Cybersecurity information sharing legislation will hit the House floor this week. H.R. 1731, the National Cybersecurity Protection Advancement Act was reported out of the House Committee on Homeland Security on April 17, and H.R. 1560, the Protecting Cyber Networks Act was moved by the House Permanent Select Committee on Intelligence on April 13. The two bills will likely be merged before coming to a vote. Similar to the Cybersecurity Information Sharing Act moving through the Senate – the most recent version of which, S. 754, was reported out of the Senate Select Committee on Intelligence in March – both House bills authorize and provide liability protections for companies to, for cybersecurity purposes, monitor their networks and share information on cybersecurity threats with both the government and other private companies. The bills also authorize the use of defensive measures to protect networks from malicious threats, though they contain limits designed to restrict so-called “hack back” techniques.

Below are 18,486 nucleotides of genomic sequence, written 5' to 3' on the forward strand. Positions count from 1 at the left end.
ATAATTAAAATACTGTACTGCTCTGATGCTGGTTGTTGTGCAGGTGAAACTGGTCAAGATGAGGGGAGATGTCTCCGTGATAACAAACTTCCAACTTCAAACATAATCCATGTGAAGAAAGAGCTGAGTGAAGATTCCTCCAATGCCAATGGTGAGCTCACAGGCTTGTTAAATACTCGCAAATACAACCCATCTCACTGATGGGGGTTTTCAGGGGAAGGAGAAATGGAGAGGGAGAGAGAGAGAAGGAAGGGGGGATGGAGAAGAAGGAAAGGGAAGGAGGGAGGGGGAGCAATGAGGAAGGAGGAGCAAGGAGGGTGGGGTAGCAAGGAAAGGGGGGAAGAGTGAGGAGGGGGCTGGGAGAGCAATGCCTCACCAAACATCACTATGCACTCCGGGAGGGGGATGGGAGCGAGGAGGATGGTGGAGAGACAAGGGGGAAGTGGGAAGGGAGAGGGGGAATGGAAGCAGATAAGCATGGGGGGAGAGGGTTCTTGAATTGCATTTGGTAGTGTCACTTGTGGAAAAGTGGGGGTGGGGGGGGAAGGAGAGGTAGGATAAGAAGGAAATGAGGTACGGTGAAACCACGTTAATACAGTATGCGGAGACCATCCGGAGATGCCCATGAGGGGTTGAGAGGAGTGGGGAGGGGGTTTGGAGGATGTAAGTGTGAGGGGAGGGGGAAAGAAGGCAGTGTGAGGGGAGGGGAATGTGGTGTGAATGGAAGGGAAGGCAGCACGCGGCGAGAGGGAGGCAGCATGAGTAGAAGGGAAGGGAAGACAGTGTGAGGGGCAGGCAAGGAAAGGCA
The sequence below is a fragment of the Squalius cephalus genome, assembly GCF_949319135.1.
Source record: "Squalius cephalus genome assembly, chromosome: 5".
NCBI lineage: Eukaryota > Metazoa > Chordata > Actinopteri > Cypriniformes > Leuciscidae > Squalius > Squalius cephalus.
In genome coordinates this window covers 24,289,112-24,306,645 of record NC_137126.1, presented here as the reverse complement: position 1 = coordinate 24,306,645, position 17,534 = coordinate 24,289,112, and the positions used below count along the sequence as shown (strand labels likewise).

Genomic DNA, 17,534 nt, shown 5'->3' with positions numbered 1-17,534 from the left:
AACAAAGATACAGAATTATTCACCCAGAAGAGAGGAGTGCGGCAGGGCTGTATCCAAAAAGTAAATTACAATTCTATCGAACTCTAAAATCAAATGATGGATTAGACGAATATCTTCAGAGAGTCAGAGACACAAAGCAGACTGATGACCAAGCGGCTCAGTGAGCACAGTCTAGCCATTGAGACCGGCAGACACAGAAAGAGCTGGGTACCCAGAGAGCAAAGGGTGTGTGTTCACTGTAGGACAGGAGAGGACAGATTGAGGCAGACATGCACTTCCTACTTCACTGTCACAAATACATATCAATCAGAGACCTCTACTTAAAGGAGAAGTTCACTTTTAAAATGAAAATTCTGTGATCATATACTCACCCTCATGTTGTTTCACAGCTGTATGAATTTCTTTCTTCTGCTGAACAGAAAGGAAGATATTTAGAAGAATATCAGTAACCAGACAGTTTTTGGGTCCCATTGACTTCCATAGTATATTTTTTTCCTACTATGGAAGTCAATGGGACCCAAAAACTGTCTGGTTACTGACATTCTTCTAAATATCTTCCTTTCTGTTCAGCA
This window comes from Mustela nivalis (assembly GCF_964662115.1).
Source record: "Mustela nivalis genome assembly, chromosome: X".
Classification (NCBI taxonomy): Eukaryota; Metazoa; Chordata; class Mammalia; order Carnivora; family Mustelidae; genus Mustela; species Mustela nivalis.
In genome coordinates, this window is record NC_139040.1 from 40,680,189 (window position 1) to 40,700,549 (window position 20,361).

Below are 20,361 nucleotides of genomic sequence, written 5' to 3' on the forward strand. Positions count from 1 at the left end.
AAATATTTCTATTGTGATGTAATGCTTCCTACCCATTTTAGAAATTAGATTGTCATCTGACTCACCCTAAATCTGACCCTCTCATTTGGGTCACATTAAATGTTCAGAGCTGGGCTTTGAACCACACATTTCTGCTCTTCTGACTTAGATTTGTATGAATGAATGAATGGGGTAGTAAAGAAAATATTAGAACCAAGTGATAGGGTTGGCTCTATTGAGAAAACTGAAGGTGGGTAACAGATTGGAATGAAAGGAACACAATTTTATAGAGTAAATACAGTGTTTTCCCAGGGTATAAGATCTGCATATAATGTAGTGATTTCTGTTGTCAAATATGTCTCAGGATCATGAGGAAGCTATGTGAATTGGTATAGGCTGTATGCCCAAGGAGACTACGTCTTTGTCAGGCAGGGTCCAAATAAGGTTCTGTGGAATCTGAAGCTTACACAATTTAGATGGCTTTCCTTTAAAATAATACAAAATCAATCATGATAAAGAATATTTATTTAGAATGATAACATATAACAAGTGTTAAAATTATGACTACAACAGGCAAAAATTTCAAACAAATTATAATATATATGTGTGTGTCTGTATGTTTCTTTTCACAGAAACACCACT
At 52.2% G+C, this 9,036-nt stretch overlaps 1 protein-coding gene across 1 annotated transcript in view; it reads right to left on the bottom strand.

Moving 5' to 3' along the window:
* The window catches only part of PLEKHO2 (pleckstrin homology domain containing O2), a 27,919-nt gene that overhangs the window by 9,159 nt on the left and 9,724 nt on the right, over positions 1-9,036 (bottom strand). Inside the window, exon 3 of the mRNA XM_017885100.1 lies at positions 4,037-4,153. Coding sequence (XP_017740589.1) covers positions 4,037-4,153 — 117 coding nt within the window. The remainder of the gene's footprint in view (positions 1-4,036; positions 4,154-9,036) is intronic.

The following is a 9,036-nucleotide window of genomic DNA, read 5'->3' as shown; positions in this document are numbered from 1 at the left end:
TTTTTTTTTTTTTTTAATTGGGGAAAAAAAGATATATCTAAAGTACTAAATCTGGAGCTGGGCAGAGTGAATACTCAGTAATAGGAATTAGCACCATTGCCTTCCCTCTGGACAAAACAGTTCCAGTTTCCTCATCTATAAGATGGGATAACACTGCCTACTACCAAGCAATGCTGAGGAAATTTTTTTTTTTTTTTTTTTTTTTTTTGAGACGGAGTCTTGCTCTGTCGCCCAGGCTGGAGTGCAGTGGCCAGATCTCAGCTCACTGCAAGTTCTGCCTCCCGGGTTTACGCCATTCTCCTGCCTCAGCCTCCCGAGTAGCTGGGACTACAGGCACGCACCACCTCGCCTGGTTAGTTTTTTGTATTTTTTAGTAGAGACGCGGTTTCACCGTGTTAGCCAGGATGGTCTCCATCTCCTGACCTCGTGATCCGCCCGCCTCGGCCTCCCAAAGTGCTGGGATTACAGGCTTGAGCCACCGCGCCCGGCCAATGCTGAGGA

Both bills include privacy protections designed to safeguard personal information and restrict companies from sharing it with either the government or other private entities, but some privacy advocates are still concerned about the adequacy of these safeguards. Privacy has remained a hot-button issue surrounding cyber information sharing legislation since Edward Snowden’s exposure of the National Security Agency’s bulk collection of telephone metadata and PRISM surveillance program.
And, the RSA Conference — “where the world talks security” — opens today in San Francisco. The conference kicks off this morning, with a keynote by RSA President Amit Yoran and another later in the day by Department of Homeland Security Secretary Jeh Johnson, but yesterday, things were already getting rolling as the Cloud Security Alliance held its CSA Summit, focusing on enterprise cloud adoption and security lessons learned. Trusted Computing Group had its panel discussion combining mobile computing, Internet of Things, and cloud security. Follow the RSA Conference blog for summaries and updates.
Thanks to Mary Lovejoy for the Washington update.
The draft Data Protection Regulation doesn’t offer many carrots to business – and a recent announcement by the Council of the European Union takes away one of the biggest carrots, the “One-Stop Shop” mechanism.
The One-Stop Shop refers to the principle that businesses would have to deal with just a single national data protection authority instead of 28 different authorities across the EU. The objective was to simplify logistics for businesses and to reduce any chance of multiple, inconsistent requirements from different authorities.